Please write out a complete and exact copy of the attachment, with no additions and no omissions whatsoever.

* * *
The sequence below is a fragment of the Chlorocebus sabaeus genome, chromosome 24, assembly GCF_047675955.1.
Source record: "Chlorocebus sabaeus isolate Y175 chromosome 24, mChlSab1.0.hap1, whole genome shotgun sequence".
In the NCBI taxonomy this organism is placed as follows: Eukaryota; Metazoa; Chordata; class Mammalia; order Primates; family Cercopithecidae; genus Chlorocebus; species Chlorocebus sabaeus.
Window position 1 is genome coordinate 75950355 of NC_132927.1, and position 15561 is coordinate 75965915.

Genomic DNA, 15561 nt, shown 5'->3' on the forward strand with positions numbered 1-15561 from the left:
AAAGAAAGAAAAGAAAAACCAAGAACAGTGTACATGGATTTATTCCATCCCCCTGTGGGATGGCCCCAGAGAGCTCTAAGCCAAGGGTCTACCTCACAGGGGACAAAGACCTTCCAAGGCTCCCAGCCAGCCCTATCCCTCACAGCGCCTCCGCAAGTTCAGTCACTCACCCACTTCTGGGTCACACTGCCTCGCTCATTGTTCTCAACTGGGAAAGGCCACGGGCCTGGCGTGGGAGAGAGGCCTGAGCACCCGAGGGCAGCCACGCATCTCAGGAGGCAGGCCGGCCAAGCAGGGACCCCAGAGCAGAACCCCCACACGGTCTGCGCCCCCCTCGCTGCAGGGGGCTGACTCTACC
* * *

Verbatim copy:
The sequence below is a fragment of the Chlorocebus sabaeus genome, chromosome 24, assembly GCF_047675955.1.
Source record: "Chlorocebus sabaeus isolate Y175 chromosome 24, mChlSab1.0.hap1, whole genome shotgun sequence".
In the NCBI taxonomy this organism is placed as follows: Eukaryota; Metazoa; Chordata; class Mammalia; order Primates; family Cercopithecidae; genus Chlorocebus; species Chlorocebus sabaeus.
Window position 1 is genome coordinate 75950355 of NC_132927.1, and position 15561 is coordinate 75965915.

Genomic DNA, 15561 nt, shown 5'->3' on the forward strand with positions numbered 1-15561 from the left:
AAAGAAAGAAAAGAAAAACCAAGAACAGTGTACATGGATTTATTCCATCCCCCTGTGGGATGGCCCCAGAGAGCTCTAAGCCAAGGGTCTACCTCACAGGGGACAAAGACCTTCCAAGGCTCCCAGCCAGCCCTATCCCTCACAGCGCCTCCGCAAGTTCAGTCACTCACCCACTTCTGGGTCACACTGCCTCGCTCATTGTTCTCAACTGGGAAAGGCCACGGGCCTGGCGTGGGAGAGAGGCCTGAGCACCCGAGGGCAGCCACGCATCTCAGGAGGCAGGCCGGCCAAGCAGGGACCCCAGAGCAGAACCCCCACACGGTCTGCGCCCCCCTCGCTGCAGGGGGCTGACTCTACC